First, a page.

I like the mini pad idea of using a snap that wraps around your underwear. Never thought of that! We used small pins to keep them in place or long enough ‘tails’ so they just stay put. And another great product is the “Keeper” which is a latex cup that is easy to insert and easy to clean. I used mine for ten years, which saved me lots of money and made things so much neater!

    It’s so nice to not be limited by the products that companies manufacture. Health, thriftiness, and independence from consumerism offer us a little bit of freedom!

  53. Another alternative to costly pads – the Diva Cup! I just started using one after thinking that the whole idea was crazy. It is great – no mess, no leaks, and no need for multiple items or adding to the laundry. You can usually find them for around for $20-$30 online, and with a coupon, even less. More info:

  54. This is one of the last things I ever thought I’d be interested in….. BUT. You’ve convinced me! This is now on my long-term goal list to try out… thank you for the comprehensive review!

  55. Thank you SO SO much for this post! I’ve been wanting to go cloth but have had the hardest time making a decision on which brand to purchase. We just can’t afford for me to tinker around with different companies. You’re post is going to be so helpful to me when I go to purchase!

  56. I cloth diapered my twins, except at night and when we went out anywhere. I make my own “mama cloths” and use them all them time, except when traveling, etc. I sew a lot which makes plenty of scraps. I experiment with sizes and shapes. No snaps, just a safety pin or two. As far as clean up is concerned, I do a quick rinse and then throw them in a covered plastic container with a little soap to soak. I then dump the contents into the washer, spin the water out and throw in more laundry to wash with them.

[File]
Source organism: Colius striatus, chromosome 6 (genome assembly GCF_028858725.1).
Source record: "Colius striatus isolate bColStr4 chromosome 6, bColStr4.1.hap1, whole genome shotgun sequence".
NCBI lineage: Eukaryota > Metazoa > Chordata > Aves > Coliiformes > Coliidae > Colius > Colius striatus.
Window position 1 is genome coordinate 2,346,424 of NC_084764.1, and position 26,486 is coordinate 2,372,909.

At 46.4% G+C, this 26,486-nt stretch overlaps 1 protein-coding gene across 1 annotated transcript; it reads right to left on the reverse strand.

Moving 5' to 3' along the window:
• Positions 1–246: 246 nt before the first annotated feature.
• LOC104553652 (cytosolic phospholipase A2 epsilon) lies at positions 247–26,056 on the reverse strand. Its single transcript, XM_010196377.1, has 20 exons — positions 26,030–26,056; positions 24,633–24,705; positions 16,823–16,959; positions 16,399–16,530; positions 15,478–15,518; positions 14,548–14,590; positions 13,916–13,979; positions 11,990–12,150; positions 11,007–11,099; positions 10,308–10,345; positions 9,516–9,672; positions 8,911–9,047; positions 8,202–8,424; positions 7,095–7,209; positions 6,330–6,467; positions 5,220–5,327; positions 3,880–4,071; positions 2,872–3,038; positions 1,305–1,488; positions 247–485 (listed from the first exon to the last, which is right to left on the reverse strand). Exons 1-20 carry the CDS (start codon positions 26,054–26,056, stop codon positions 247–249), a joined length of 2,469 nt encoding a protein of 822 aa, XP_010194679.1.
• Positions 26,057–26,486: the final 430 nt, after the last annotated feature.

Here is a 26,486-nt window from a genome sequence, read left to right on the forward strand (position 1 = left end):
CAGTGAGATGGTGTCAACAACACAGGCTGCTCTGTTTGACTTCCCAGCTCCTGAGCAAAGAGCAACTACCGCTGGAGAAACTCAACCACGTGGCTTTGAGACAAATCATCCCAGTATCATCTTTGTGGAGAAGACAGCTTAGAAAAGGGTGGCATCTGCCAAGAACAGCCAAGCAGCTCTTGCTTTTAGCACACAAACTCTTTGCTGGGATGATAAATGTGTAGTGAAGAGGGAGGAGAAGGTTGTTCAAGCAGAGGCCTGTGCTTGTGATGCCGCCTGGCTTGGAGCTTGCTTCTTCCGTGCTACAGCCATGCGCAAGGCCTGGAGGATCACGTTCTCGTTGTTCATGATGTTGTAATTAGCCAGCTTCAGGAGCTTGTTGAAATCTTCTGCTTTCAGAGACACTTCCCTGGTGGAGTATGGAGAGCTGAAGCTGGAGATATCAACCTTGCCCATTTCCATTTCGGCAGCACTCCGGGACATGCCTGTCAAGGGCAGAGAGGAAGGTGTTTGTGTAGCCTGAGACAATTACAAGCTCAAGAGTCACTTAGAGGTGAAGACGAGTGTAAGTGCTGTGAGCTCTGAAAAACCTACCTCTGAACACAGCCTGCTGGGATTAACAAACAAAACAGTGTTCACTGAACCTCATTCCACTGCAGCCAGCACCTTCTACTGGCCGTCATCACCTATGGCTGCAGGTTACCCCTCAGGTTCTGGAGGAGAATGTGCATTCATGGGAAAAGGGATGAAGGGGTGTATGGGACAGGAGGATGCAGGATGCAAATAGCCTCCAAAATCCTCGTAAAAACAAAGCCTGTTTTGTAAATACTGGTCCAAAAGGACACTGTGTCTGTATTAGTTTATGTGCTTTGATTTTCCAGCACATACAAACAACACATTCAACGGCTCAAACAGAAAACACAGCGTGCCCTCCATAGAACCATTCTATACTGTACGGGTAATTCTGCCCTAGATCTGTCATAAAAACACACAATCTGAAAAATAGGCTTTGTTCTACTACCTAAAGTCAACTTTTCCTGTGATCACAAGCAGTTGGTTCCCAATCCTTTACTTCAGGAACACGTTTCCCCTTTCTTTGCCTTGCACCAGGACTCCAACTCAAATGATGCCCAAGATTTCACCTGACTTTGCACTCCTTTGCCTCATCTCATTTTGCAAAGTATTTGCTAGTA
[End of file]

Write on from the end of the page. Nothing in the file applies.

57. I cloth diapered my twins, except when we went anywhere or traveled. I make my own mama cloths out of scrap fabrics (I sew a lot); I experiment with shapes, sizes and thickness. No snaps, just a safety pin or two to hold them in place. I only use store bought ones when I travel. As far as clean up, I do a quick rinse and then soak them in a plastic container (that has a lid) with soapy water. Just dump the contents into the washer, run it through a spin cycle, add more laundry and wash.

  58. I’m a little late in the game but just wanted to say that I LOVE the pads from Mother Moon Pads They are topped with silky, soft minky and a snap holds the wings in place. She ships fast, has various savings options available and repeat customer discounts. I feel so pampered when I use them. Sure wish my mom would have given me those when I was a 12 year old girl. It’s crazy that at the age of 31 I (almost) look forward to my period each month for the first time in my life because I get to use them!

  59. I have been wanting to make the switch to cloth for a couple months now, but I haven’t gotten around to it. I am leaning towards Domino pads, but I was wondering if you would be able to tell me what the bamboo feels like? Is it like cotton, or more like silky? I know I wouldn’t like the minky, at least not for a pad… because I love minky baby blankets! But, for a pad I just want something that is soft like cotton because thats the only kind of panties I wear-100% cotton.
    Please let me know!